sphinx sfĭngks [key], mythical beast of ancient Egypt, frequently symbolizing the pharaoh as an incarnation of the sun god Ra. The sphinx was represented in sculpture usually in a recumbent position with the head of a man and the body of a lion, although some were constructed with rams' heads and others with hawks' heads. Thousands of sphinxes were built in ancient Egypt; the most famous is the Great Sphinx at Giza, a colossal figure sculptured out of natural rock, near the pyramid of Khafre. It was considered by the ancients one of the Seven Wonders of the World.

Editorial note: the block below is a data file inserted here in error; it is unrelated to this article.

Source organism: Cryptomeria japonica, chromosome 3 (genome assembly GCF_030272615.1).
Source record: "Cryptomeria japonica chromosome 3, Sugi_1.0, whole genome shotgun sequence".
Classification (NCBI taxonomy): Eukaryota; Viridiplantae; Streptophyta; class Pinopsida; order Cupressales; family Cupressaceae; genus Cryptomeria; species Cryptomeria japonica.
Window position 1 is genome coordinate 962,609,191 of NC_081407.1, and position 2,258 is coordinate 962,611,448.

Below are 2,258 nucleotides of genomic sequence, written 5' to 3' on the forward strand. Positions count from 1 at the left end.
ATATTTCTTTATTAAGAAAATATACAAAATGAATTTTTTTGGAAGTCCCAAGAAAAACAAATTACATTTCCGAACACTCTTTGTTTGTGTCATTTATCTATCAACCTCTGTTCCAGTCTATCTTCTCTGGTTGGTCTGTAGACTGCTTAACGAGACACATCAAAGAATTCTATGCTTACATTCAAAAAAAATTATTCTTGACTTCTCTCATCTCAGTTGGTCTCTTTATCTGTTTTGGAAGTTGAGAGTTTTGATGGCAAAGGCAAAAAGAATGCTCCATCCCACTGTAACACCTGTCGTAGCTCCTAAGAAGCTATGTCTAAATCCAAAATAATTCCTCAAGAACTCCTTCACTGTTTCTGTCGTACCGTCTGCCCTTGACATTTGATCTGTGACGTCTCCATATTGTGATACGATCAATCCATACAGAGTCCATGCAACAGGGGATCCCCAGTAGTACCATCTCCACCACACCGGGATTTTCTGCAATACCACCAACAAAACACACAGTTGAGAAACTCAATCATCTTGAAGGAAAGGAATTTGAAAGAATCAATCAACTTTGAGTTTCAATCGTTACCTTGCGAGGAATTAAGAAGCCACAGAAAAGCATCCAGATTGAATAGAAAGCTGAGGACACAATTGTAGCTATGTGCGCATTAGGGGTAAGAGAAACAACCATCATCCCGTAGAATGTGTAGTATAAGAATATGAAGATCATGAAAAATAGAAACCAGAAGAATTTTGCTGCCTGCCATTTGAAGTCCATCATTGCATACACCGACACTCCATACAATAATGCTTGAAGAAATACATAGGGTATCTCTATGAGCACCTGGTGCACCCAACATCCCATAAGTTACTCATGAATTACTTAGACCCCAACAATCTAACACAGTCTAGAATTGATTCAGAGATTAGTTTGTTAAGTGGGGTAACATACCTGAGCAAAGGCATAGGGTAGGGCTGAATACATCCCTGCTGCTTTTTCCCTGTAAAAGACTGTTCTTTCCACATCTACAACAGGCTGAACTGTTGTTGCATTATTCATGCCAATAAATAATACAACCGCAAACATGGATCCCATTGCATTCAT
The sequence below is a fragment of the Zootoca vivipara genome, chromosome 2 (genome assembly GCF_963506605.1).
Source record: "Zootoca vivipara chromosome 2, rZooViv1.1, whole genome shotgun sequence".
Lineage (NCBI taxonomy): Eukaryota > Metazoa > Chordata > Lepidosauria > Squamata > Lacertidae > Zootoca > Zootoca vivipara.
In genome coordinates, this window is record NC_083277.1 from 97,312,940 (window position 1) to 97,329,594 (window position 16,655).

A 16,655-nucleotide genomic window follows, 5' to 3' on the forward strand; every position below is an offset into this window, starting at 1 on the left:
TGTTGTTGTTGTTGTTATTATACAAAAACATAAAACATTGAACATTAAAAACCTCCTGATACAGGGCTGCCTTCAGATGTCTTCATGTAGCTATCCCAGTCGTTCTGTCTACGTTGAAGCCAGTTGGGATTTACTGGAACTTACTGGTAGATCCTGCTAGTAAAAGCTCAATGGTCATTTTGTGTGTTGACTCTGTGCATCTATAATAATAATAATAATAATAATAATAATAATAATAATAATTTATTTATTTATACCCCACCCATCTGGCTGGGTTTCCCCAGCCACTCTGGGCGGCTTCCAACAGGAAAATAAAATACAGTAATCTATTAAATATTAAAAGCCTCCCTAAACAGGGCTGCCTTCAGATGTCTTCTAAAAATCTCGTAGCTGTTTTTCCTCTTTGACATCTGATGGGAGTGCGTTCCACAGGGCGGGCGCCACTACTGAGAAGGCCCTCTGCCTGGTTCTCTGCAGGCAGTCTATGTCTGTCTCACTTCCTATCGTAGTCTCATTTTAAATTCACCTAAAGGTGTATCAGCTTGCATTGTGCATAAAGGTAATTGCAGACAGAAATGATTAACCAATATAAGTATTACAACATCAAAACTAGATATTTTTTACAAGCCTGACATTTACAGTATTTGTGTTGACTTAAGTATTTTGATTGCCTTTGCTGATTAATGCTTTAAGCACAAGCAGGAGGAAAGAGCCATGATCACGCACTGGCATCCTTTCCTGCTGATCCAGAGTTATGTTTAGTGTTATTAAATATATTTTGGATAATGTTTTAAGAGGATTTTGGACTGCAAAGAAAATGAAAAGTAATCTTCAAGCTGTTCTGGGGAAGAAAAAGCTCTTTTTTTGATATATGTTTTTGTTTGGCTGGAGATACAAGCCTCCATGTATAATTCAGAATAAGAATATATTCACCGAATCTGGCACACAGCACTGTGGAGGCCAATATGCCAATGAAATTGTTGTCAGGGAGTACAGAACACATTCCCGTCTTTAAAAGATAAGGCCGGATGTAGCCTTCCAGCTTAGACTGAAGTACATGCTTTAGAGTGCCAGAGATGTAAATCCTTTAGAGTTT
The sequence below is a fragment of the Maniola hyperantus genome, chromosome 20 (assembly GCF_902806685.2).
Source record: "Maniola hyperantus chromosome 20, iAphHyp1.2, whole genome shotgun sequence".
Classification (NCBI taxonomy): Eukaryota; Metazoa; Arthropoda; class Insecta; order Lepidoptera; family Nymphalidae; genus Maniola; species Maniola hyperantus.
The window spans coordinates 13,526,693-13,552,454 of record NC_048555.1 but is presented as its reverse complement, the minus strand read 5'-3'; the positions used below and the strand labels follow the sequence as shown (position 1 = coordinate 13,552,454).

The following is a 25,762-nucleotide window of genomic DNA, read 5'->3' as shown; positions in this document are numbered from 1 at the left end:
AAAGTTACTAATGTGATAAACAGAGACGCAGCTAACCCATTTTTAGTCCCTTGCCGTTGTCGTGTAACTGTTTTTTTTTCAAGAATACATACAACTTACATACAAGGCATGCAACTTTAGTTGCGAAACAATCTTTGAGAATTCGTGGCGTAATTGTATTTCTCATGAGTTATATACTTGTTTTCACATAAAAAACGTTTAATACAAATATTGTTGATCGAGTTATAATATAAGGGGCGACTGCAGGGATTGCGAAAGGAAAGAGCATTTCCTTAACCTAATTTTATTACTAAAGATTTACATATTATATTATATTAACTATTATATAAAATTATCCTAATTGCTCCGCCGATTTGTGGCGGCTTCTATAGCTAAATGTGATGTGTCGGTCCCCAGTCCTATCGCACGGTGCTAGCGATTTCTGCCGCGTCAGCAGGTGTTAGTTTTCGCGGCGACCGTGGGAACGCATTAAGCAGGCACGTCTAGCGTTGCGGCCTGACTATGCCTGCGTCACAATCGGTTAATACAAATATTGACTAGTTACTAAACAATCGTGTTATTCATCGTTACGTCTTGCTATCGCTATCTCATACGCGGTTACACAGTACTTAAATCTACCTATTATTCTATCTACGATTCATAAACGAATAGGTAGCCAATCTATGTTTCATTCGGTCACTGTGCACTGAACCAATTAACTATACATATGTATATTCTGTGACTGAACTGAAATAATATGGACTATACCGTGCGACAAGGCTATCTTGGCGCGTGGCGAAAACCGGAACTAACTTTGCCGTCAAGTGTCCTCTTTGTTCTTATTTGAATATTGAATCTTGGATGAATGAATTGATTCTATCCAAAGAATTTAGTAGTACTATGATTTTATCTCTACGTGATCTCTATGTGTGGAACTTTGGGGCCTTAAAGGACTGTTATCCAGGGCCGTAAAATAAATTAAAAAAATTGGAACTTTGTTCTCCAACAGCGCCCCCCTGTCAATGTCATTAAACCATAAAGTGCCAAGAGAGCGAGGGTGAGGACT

Sphinxes, however, were not peculiar to Egypt; represented in various shapes and forms, they were common throughout the ancient Middle East and Greece. In Greek mythology and art the Sphinx was a winged monster with the head and breasts of a woman and the body of a lion. In the legend of Oedipus she acts as a destructive agent of the gods, posing the riddle of the three ages of man: “What walks on four feet in the morning, on two at noon, and on three in the evening?” She killed all who failed to answer her question until Oedipus solved the riddle by saying, “Man crawls on all fours as a baby, walks upright in the prime of life, and uses a staff in old age.” The Sphinx then killed herself.

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